Here is a program to help MLSs rise above the clutter, get confirmed appointments with decision-makers and open more sales.

Embrace technology

Anyone who works in the electronic transactions industry is in the technology business. If you don't have a good grasp of networking basics and understand how transactions flow from the POS through authorization and settlement, an abundance of resources in our industry can help you bridge that gap.

Ask your ISO or processor for suggestions on training programs. Our industry's regional tradeshows have exhibits and seminars on technology trends. Many hardware vendors offer webinars that build brand awareness while educating us on relevant industry topics.

Third-party Payment Card Industry (PCI) Data Security Standard (DSS) security providers routinely stage compliance day events to present the complex, changing guidelines of the PCI DSS so that we in turn can educate our merchants.

ETA University (www.electran.org) offers an extensive curriculum of online courses, including technology subjects. Bankcard Bootcamp (www.bankcardbootcamp.com) and the Field Guide Seminars (www.fieldguideforisos.com) are tried and tested training programs for payments industry professionals.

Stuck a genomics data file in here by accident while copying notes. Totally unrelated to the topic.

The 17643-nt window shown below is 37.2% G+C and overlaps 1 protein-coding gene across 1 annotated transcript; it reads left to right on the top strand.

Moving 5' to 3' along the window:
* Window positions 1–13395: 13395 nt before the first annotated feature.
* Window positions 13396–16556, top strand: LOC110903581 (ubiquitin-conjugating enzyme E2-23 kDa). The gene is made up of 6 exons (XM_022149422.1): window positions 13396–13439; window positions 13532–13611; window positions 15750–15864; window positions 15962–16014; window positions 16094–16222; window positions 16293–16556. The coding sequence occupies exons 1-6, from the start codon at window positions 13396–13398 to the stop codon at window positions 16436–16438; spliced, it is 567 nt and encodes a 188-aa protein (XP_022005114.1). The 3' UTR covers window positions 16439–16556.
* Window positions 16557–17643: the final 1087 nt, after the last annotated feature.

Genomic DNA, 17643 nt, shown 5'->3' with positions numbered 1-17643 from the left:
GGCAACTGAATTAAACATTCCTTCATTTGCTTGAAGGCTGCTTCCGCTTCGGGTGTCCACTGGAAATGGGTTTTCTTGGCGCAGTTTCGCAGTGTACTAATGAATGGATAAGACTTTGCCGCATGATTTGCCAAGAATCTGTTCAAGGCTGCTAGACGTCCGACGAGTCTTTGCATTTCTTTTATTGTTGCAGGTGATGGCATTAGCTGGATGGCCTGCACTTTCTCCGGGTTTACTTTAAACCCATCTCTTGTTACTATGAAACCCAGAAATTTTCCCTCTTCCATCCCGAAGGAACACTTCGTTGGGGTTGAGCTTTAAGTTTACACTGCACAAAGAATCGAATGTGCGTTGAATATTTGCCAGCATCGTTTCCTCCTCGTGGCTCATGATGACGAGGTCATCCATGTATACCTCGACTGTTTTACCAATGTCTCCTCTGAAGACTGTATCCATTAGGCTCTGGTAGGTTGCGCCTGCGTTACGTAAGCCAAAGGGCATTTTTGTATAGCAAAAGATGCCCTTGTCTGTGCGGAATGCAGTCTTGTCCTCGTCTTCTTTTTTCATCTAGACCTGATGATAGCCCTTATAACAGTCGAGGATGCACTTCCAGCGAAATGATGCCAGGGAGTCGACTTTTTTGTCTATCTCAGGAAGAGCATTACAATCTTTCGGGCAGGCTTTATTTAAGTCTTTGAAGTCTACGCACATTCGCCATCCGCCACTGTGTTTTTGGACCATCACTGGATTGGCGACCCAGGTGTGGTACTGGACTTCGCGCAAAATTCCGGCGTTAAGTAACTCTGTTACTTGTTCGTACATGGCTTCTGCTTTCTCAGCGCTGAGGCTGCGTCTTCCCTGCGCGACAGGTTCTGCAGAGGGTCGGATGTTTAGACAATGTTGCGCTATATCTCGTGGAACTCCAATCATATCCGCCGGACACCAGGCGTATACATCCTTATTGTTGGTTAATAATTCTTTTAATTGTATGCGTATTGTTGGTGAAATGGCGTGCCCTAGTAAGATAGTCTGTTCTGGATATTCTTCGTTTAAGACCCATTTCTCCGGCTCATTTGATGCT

Reading blogs is another way to stay in touch with payments industry technology, which is constantly evolving and changing. CardWare International (www.cardwareinternational.com) and Retail Cloud (www.retailcloud.com) post articles monthly on a variety of business and technical matters.

If you think you don't have time for this, imagine how merchants feel. Credit card processing is not their core business, but it directly affects them. Many are seeking ways to create security, mobility and integration strategies, and are hearing conflicting reports from different sources.

Knowledgeable MLSs can demonstrate how to leverage payment technology and become valuable, trusted guides for these merchants.

Work SMART

It is common knowledge that effective sales professionals sell on value, not price. What program differentiators has your organization implemented that will add value to merchant relationships? How can we apply what we learn about technology into SMART solutions (specific, measurable, achievable, realistic, and time-limited)?